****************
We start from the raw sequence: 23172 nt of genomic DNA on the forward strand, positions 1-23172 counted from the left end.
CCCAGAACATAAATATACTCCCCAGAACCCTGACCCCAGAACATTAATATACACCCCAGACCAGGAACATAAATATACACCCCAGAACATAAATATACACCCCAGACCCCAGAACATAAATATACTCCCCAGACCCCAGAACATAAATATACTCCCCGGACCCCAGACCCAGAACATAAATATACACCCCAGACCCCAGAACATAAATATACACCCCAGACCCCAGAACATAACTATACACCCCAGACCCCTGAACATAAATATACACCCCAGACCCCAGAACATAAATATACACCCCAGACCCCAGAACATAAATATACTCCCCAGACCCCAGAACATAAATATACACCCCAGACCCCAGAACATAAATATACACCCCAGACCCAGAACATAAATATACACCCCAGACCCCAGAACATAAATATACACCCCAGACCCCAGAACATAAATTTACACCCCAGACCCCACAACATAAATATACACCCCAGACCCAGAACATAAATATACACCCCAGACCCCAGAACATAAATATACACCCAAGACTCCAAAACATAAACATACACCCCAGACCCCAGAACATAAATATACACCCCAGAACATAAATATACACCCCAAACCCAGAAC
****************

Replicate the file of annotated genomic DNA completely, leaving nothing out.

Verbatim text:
We start from the raw sequence: 23172 nt of genomic DNA on the forward strand, positions 1-23172 counted from the left end.
CCCAGAACATAAATATACTCCCCAGAACCCTGACCCCAGAACATTAATATACACCCCAGACCAGGAACATAAATATACACCCCAGAACATAAATATACACCCCAGACCCCAGAACATAAATATACTCCCCAGACCCCAGAACATAAATATACTCCCCGGACCCCAGACCCAGAACATAAATATACACCCCAGACCCCAGAACATAAATATACACCCCAGACCCCAGAACATAACTATACACCCCAGACCCCTGAACATAAATATACACCCCAGACCCCAGAACATAAATATACACCCCAGACCCCAGAACATAAATATACTCCCCAGACCCCAGAACATAAATATACACCCCAGACCCCAGAACATAAATATACACCCCAGACCCAGAACATAAATATACACCCCAGACCCCAGAACATAAATATACACCCCAGACCCCAGAACATAAATTTACACCCCAGACCCCACAACATAAATATACACCCCAGACCCAGAACATAAATATACACCCCAGACCCCAGAACATAAATATACACCCAAGACTCCAAAACATAAACATACACCCCAGACCCCAGAACATAAATATACACCCCAGAACATAAATATACACCCCAAACCCAGAAC